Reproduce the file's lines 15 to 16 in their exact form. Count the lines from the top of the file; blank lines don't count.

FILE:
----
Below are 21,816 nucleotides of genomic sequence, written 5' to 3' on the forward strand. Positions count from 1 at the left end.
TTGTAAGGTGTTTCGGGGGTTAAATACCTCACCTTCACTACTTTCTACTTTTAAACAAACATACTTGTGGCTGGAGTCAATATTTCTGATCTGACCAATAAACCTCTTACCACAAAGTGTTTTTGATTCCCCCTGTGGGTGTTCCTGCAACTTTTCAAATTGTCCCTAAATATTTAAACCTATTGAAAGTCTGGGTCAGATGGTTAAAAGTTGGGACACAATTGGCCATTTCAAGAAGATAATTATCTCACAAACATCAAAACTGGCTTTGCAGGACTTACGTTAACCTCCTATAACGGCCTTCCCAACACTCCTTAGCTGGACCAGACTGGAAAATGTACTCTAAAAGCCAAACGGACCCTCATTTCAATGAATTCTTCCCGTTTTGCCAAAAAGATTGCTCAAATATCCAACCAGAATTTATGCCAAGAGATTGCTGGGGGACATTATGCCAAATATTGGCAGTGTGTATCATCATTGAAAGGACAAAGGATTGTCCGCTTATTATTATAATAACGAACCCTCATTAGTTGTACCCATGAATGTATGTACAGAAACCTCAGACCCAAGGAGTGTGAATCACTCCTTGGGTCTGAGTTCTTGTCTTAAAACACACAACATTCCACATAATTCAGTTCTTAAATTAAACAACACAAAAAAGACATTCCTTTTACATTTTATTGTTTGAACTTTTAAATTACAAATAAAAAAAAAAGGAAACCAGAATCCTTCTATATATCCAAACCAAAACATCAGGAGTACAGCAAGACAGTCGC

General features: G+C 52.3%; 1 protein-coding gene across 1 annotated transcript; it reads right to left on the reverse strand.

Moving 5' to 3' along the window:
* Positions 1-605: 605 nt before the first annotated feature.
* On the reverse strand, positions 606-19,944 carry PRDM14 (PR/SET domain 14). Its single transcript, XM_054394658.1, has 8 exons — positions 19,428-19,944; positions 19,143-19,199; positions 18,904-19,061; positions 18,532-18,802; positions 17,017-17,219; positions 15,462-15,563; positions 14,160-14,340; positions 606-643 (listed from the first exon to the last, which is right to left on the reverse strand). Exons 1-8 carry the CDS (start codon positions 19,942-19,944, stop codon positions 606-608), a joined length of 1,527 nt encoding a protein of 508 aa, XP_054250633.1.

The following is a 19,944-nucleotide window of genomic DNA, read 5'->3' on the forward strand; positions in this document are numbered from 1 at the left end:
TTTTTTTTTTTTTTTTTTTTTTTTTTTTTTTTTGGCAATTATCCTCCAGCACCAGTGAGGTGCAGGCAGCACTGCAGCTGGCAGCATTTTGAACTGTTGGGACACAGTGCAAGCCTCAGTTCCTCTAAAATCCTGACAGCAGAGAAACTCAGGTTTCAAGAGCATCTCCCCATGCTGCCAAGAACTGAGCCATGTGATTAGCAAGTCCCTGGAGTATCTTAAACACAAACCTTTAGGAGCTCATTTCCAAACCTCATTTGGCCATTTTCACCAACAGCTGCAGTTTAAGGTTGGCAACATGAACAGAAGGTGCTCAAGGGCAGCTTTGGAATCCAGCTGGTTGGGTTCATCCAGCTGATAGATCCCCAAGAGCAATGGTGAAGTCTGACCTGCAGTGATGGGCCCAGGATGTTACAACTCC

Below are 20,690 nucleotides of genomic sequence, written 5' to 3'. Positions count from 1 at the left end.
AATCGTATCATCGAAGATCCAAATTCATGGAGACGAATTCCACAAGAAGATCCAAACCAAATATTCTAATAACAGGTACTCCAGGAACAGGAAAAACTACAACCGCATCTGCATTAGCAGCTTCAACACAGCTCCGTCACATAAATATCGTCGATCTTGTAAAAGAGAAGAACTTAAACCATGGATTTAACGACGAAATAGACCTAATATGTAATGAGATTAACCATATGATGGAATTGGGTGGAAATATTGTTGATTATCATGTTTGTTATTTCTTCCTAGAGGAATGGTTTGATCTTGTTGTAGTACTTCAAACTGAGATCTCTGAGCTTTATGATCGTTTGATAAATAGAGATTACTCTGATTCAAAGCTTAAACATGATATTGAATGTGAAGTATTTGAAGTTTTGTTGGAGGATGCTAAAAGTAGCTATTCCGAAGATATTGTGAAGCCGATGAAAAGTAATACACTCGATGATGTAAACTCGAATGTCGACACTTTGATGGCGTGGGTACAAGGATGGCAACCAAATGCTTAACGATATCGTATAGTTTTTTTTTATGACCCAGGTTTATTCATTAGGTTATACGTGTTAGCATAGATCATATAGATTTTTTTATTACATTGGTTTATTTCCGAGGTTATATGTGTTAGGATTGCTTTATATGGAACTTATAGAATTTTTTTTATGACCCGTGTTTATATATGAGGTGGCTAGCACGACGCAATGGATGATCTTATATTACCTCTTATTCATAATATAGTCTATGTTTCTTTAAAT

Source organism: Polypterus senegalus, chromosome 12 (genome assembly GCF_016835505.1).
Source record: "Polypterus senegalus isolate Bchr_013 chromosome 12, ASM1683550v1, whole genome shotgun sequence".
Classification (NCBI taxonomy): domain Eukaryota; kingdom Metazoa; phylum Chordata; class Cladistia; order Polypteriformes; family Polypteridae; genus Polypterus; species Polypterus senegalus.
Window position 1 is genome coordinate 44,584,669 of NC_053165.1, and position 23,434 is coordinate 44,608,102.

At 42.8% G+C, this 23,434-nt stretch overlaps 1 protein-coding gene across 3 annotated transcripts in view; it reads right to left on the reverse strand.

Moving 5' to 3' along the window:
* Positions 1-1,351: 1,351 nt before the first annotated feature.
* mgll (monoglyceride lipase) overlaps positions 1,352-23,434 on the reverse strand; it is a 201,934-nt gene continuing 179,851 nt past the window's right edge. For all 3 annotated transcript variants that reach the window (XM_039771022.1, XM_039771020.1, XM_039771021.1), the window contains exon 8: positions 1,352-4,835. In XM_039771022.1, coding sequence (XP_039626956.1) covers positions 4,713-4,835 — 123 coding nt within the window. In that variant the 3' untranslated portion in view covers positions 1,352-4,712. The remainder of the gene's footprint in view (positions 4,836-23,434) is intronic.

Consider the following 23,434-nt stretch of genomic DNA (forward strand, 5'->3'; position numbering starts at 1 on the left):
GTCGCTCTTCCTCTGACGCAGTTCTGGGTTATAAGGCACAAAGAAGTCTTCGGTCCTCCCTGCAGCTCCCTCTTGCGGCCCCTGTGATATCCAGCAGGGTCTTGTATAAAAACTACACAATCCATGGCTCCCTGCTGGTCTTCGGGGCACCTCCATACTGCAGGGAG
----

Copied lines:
At 42.8% G+C, this 23,434-nt stretch overlaps 1 protein-coding gene across 3 annotated transcripts in view; it reads right to left on the reverse strand.

Moving 5' to 3' along the window: